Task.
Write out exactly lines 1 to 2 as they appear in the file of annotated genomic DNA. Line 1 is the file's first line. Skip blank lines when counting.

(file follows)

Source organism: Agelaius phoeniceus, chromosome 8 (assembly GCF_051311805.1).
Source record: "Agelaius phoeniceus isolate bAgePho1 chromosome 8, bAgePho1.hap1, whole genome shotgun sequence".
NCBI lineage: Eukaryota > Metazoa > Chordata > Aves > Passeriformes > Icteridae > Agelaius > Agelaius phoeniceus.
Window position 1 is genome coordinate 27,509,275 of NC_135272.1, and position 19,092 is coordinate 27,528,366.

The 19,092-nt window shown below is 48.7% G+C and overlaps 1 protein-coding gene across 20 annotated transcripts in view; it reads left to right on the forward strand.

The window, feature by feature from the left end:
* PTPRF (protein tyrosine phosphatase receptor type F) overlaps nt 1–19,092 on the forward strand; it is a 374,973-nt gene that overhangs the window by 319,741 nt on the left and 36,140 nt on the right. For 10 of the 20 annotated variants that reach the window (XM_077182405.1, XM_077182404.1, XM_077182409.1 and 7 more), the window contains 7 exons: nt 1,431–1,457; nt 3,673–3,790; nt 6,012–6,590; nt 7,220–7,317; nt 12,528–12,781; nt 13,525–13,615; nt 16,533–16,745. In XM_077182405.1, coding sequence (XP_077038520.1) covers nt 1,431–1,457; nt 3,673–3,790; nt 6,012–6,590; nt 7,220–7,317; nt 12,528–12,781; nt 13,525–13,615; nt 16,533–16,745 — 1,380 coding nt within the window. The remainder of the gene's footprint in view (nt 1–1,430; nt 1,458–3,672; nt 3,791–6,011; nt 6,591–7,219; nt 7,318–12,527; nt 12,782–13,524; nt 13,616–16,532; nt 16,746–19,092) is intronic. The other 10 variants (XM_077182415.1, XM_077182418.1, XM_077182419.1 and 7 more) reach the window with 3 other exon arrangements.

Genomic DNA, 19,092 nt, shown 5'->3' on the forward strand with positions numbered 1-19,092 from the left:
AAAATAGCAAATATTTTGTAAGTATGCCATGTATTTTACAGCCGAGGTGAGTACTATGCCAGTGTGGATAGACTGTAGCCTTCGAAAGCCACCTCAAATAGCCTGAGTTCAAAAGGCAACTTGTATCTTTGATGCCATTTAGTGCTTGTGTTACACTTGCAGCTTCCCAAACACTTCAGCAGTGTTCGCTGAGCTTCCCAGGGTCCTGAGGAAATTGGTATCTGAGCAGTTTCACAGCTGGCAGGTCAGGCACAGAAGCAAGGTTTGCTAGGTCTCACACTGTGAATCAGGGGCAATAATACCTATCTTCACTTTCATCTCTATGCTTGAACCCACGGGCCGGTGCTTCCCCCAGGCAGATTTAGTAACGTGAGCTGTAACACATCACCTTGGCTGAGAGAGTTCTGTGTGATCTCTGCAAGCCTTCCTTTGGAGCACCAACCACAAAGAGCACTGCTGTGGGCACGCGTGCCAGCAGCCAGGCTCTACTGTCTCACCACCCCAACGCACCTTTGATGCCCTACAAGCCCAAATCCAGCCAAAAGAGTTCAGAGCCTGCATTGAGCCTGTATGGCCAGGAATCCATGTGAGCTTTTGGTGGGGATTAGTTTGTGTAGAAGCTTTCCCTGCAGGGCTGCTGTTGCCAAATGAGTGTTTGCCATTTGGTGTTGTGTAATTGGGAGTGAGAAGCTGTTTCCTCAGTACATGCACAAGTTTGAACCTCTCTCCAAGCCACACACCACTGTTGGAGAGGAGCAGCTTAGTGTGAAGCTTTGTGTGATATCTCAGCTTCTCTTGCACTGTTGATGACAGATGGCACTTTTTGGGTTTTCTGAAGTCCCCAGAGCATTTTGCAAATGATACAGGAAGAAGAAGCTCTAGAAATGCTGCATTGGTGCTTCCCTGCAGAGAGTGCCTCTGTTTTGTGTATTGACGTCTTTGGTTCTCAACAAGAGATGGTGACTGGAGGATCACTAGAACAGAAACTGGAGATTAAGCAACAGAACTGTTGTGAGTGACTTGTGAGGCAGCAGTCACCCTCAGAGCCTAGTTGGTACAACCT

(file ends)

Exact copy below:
Source organism: Agelaius phoeniceus, chromosome 8 (assembly GCF_051311805.1).
Source record: "Agelaius phoeniceus isolate bAgePho1 chromosome 8, bAgePho1.hap1, whole genome shotgun sequence".